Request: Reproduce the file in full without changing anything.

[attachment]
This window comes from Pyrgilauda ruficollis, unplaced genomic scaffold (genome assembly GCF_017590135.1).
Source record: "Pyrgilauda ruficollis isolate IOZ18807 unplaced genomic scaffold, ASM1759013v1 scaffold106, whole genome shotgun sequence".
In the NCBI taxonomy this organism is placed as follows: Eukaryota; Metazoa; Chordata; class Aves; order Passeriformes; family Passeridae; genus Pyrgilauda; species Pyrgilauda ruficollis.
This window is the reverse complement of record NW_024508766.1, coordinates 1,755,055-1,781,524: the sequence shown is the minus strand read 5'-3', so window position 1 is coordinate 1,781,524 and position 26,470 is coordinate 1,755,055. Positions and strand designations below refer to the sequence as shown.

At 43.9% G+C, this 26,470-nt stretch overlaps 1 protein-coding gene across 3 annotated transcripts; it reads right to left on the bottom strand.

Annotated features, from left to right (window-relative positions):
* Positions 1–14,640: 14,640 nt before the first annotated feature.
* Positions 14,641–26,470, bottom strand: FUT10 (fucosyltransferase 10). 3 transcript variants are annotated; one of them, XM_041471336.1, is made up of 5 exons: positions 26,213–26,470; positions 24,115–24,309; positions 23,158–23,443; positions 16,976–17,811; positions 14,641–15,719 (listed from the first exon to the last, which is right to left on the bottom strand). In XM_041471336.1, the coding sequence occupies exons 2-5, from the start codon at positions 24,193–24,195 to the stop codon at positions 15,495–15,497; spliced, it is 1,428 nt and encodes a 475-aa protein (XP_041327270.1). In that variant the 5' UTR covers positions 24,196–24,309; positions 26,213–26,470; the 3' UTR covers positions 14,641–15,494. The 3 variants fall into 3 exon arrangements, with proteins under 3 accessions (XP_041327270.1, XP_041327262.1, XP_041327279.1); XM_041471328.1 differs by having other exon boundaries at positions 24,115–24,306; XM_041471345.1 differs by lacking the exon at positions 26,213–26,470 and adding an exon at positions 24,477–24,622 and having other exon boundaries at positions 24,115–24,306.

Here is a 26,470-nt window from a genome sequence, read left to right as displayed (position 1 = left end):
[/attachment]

This window comes from Pyrgilauda ruficollis, unplaced genomic scaffold (genome assembly GCF_017590135.1).
Source record: "Pyrgilauda ruficollis isolate IOZ18807 unplaced genomic scaffold, ASM1759013v1 scaffold106, whole genome shotgun sequence".
In the NCBI taxonomy this organism is placed as follows: Eukaryota; Metazoa; Chordata; class Aves; order Passeriformes; family Passeridae; genus Pyrgilauda; species Pyrgilauda ruficollis.
This window is the reverse complement of record NW_024508766.1, coordinates 1,755,055-1,781,524: the sequence shown is the minus strand read 5'-3', so window position 1 is coordinate 1,781,524 and position 26,470 is coordinate 1,755,055. Positions and strand designations below refer to the sequence as shown.

At 43.9% G+C, this 26,470-nt stretch overlaps 1 protein-coding gene across 3 annotated transcripts; it reads right to left on the bottom strand.

Annotated features, from left to right (window-relative positions):
* Positions 1–14,640: 14,640 nt before the first annotated feature.
* Positions 14,641–26,470, bottom strand: FUT10 (fucosyltransferase 10). 3 transcript variants are annotated; one of them, XM_041471336.1, is made up of 5 exons: positions 26,213–26,470; positions 24,115–24,309; positions 23,158–23,443; positions 16,976–17,811; positions 14,641–15,719 (listed from the first exon to the last, which is right to left on the bottom strand). In XM_041471336.1, the coding sequence occupies exons 2-5, from the start codon at positions 24,193–24,195 to the stop codon at positions 15,495–15,497; spliced, it is 1,428 nt and encodes a 475-aa protein (XP_041327270.1). In that variant the 5' UTR covers positions 24,196–24,309; positions 26,213–26,470; the 3' UTR covers positions 14,641–15,494. The 3 variants fall into 3 exon arrangements, with proteins under 3 accessions (XP_041327270.1, XP_041327262.1, XP_041327279.1); XM_041471328.1 differs by having other exon boundaries at positions 24,115–24,306; XM_041471345.1 differs by lacking the exon at positions 26,213–26,470 and adding an exon at positions 24,477–24,622 and having other exon boundaries at positions 24,115–24,306.

Here is a 26,470-nt window from a genome sequence, read left to right as displayed (position 1 = left end):